We recently published an inspiring article when we met Dr Bohdan Pomahac (Palacky University) in his office at the Brigham and Women’s Hospital in Boston Massachusetts. It is exciting to meet such trailblazers who have graduated from our partner universities. The immediate priority for most graduates is however securing that first job after graduation.
All programmes within the EEA that are approved by their own medical regulator are recognised by the GMC. This does not however mean that all universities are viewed equally by employers. This shouldn’t really be any surprise as it is also the case in the UK when one looks at the various rankings quoted by universities.
Two graduates of Masaryk University who recently returned to the UK took time out of their hectic clinical schedules to share their experiences. Their success stories are inspiring for all considering studying medicine in Europe. Stuart Hopkinson graduated from Masaryk University in 2015 and is one of a number of graduates from the university now working at St. Helens and Knowsley NHS trust near Liverpool. “I graduated in June 2015 and started my first job in August, it was a whirlwind”. Stuart’s “whirlwind” experience is largely down to the fact that he was meticulous in choosing the university where he would study medicine. “Europe is a big place! Just because a university is in Europe doesn’t mean it is on par with others across the continent. I know students from Czech universities and also Debrecen in Hungary that are working in the UK. My best advice on choosing a university, look at which universities have a track record of their graduates securing jobs”.
While graduates from European medical schools are usually eligible to apply for FY2 vacancies, many decide to apply for FY1 vacancies to get their feet under the table in the NHS. “I preferred to take an FY1 job rather than go straight into FY2” says Stuart. “While my medical knowledge was equal to graduates from UK universities, they had been trained in the NHS during their education. They knew the NHS systems, care pathways, policies and procedures. It took me about twelve weeks to get on top of this. I wouldn’t have been confident in supervising FY1 doctors without having this time to get to know the way of working in the NHS”.
Natasha Mazumder, a 2014 graduate of Masaryk University, took a different route. She is an Irish citizen and was determined to work in paediatrics. “I always knew I wanted to be a paediatric doctor and had work experience from Ireland and India. After graduating from Masaryk University, my first post was in adult Rheumatology as a ST1 doctor in London. Then I joined as a ST1 Paediatric trainee in Southampton”. Natasha’s experience of adjusting to the NHS was similar to other European graduates; “you have to spend time getting used to the NHS system but this really doesn’t take long”.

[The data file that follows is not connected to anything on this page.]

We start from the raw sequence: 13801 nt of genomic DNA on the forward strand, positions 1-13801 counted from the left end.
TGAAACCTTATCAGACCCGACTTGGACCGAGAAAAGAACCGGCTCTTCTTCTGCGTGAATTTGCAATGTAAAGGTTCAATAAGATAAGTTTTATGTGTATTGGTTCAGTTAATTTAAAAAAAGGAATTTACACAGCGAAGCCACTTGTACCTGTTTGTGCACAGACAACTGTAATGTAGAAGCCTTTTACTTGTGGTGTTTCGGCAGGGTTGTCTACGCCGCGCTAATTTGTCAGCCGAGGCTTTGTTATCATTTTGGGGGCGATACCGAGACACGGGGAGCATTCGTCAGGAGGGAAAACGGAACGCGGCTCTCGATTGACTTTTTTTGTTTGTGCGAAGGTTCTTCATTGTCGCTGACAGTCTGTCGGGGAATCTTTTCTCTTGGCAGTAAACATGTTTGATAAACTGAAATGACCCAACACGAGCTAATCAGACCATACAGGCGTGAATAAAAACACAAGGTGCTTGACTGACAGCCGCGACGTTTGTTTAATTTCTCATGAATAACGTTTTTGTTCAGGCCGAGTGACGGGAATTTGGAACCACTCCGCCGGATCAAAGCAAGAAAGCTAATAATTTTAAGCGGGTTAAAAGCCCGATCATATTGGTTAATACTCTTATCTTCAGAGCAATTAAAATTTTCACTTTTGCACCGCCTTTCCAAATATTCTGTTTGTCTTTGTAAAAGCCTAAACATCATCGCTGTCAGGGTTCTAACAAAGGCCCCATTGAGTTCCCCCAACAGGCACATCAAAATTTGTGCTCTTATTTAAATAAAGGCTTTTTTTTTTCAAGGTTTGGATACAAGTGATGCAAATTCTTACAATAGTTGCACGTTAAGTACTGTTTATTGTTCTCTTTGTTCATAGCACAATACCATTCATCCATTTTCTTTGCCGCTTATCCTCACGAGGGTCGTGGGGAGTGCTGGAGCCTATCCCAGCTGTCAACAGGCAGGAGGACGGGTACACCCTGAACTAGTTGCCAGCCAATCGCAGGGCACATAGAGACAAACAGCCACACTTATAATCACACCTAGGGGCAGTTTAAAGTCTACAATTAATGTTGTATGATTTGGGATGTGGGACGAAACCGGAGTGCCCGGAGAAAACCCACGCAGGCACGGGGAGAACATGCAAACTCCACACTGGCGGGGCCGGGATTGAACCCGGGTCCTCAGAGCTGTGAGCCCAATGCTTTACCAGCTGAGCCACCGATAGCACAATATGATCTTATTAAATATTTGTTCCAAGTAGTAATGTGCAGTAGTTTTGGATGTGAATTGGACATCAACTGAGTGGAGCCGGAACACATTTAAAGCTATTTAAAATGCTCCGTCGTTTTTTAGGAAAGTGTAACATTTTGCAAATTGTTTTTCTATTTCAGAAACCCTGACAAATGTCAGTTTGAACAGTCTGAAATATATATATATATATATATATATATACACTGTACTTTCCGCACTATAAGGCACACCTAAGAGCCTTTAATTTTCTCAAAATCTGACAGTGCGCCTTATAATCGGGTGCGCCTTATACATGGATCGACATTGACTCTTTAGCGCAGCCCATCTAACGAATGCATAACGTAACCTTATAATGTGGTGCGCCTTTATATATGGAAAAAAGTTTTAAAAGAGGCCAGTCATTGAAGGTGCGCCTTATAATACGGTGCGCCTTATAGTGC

Both Natasha and Stuart speak very highly about their experience in Masaryk University. “My father is a doctor” says Natasha, “he has experience with Czech graduates so it was with no hesitation that I chose the Czech Republic as the place for my medical training”. The Czech Republic is known for its high quality medical education and students do need to be prepared to work hard to be the best they can be. “The education system is more traditional and the first two years are intense” recalls Stuart. “Don’t expect to be spoon fed” claims Natasha, “like in any university, you have to show an interest and be a diligent student. Do this and the professors at the university will support you to get the best grades you can”.
Both Stuart and Natasha had no issues with registering with the General Medical Council. “I got the required documents from the UK and the Czech Republic, sat an IELTS test to prove I could speak English and I was fully registered in a short time” said Stuart when discussing the process of registration to secure his licence to practice medicine in the UK.
If you are an aspiring medical student planning to study medicine in Europe, the best advice from those graduates who are successful is to choose your university carefully. The reputation of your university and of the graduates that have come before you appears to be instrumental at the start of your career. Whether you are looking to secure you first foundation position, commence specialist training or becoming a pioneering surgeon like Bohdan Pomahac, your success is going to be heavily influenced by the university from which you graduate. Masaryk University has an exceptional track record of graduate employability so should certainly be on your list. Study Medicine in Europe at Masaryk University with Medical Doorway.
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